By Ken Robertshaw, Rotary Club of Halifax, Yorkshire
On 7 August, my friend Grace and I set out on an expedition to kayak the length of the Mississippi River. We completed the journey on 4 October.
Our goal was to raise funds for a charity in the United Kingdom, The Theodora Children’s Trust, that places specialist entertainers in Children’s hospitals and hospices to cheer up ill children and assist their recovery through laughter.
The journey was not without problems. We encountered severe electrical storms, woke one morning to find our sandbar campsite disappearing under water, suffered personal injuries, endured days of isolation, and had to avoid 250,000-tonne ships as they made their way along our route to the sea.
But the most abiding memory we have is of the people. Complete strangers would take us to local shops to buy supplies, allow us to camp on their property, and then give us a meal. Some paid for our fees at organized campsites and some even gave us a bed for the night. Not one single person ever refused us help — even when we had been on the river for days on end without opportunity for showers. We must have looked terrible, but they weren’t put off, especially when we explained what we were doing.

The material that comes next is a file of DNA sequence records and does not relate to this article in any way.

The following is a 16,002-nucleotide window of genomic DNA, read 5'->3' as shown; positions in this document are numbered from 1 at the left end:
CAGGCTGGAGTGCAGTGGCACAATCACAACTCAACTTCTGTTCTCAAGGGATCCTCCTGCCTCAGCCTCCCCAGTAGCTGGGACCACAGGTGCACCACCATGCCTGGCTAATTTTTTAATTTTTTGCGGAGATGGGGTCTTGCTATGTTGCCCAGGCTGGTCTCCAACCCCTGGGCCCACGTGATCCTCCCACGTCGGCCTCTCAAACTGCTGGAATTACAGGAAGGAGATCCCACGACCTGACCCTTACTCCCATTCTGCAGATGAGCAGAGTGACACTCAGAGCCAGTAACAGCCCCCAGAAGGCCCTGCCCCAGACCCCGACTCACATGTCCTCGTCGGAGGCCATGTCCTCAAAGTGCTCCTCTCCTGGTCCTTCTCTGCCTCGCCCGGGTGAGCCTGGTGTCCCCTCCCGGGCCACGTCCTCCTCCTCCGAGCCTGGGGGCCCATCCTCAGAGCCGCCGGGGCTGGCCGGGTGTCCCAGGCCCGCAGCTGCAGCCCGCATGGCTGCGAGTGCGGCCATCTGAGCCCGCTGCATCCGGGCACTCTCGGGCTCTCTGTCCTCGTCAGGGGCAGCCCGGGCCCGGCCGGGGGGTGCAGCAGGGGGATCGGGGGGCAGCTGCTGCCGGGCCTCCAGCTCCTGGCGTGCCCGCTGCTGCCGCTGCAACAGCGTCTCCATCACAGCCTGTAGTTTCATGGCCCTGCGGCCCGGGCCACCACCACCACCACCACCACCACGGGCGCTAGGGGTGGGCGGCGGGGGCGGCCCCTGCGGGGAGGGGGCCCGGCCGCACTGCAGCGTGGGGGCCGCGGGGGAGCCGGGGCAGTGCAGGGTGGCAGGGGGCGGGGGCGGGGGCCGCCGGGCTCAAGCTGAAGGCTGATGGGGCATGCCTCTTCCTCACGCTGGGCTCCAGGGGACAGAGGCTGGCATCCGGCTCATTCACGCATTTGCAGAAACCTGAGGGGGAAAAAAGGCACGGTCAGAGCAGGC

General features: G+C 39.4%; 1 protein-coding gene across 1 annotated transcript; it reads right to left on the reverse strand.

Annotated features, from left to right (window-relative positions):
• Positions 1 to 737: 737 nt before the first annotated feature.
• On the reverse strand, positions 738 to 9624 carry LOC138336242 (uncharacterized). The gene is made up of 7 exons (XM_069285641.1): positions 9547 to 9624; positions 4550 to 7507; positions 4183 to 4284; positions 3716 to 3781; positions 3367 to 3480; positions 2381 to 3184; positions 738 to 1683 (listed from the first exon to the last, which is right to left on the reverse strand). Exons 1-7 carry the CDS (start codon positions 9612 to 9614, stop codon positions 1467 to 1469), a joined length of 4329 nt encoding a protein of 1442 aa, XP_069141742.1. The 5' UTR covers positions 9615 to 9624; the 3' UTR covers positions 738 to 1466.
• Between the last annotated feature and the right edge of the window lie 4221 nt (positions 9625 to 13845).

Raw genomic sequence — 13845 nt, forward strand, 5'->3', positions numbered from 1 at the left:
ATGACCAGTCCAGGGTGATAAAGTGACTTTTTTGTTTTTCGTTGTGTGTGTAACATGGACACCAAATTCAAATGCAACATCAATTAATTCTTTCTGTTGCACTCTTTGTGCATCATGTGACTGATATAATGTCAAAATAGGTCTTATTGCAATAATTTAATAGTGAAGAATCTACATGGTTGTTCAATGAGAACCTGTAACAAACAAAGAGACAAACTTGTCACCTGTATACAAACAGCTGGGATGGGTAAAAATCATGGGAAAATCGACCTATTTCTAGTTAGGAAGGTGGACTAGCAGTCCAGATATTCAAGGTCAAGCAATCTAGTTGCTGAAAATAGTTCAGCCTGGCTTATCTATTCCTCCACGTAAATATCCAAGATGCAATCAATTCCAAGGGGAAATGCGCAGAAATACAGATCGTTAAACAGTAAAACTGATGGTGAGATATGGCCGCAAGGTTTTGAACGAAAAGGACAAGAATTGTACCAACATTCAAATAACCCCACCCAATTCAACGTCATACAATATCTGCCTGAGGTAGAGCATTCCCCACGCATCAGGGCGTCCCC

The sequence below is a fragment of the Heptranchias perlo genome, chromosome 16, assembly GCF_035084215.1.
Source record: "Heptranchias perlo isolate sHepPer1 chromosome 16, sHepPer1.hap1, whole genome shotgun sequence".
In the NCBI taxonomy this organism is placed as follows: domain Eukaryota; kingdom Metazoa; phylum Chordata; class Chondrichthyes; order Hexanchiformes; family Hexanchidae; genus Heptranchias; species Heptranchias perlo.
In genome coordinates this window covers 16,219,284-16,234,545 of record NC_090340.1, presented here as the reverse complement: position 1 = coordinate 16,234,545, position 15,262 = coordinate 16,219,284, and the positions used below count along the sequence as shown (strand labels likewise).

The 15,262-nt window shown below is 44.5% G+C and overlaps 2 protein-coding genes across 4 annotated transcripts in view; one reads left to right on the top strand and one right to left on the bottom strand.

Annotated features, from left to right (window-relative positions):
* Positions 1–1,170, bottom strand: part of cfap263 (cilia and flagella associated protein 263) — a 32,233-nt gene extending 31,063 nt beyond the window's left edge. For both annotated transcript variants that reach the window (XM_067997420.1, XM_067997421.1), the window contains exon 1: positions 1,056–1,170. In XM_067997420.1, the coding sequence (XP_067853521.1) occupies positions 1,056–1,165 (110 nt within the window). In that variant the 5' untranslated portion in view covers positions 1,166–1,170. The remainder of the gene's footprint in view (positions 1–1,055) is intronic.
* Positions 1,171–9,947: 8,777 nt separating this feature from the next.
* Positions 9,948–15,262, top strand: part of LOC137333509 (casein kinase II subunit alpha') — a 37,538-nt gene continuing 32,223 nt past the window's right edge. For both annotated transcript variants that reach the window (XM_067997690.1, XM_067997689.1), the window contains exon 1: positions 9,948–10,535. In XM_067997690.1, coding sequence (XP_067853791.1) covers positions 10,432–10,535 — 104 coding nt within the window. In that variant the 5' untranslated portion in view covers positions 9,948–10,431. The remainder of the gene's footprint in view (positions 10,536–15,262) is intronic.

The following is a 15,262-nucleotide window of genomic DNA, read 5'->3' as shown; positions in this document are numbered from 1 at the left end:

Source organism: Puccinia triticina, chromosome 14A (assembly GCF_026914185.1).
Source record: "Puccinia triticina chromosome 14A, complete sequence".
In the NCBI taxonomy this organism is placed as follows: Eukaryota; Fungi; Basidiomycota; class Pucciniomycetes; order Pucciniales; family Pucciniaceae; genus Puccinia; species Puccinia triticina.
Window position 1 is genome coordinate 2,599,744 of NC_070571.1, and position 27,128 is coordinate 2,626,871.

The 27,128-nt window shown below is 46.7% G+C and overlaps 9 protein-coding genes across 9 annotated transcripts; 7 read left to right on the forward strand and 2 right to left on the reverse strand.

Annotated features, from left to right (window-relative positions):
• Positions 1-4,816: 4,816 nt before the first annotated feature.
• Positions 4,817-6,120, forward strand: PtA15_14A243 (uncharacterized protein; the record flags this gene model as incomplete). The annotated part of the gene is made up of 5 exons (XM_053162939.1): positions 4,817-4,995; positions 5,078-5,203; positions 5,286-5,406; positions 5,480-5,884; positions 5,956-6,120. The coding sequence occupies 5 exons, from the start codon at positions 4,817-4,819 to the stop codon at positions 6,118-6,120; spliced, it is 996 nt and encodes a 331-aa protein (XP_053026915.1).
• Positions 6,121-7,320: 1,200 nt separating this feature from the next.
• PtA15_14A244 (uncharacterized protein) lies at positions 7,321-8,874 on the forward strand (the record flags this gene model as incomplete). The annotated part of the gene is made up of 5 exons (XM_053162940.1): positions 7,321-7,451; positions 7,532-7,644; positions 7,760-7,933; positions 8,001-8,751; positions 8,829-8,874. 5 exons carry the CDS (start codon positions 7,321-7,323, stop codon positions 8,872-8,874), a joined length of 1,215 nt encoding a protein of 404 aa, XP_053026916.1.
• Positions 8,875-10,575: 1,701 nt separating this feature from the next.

Rotarians played a big part as they rescued us from storms, hosted us when campsites were non-existent, arranged for the Louisiana Harbour Police to collect us at the end in Venice, and performed 101 other small acts of kindness. They even arranged a celebration night in New Orleans when we finished. I think we stayed awake for it.
Strangers are friends you haven’t met yet.
Our website has information about the challenge, the charity, and us. As I tell children we meet along the way: Never let anyone tell you that you cannot do something because you are too young, old, fat, thin, or any other reason. If you really want to do it, get on with it!
Rotary is a Can Do organization. We just proved it.
About the Author: Ken Robertshaw is a member of the Rotary Club of Halifax, Yorkshire, and a past governor of District 1040. He served as a police inspector until his retirement in 2001, sustaining a serious injury to his left knee during a burglary arrest which was later compounded when he was run over by a man going the wrong way on a one-way street. He has been involved in a number of charitable events.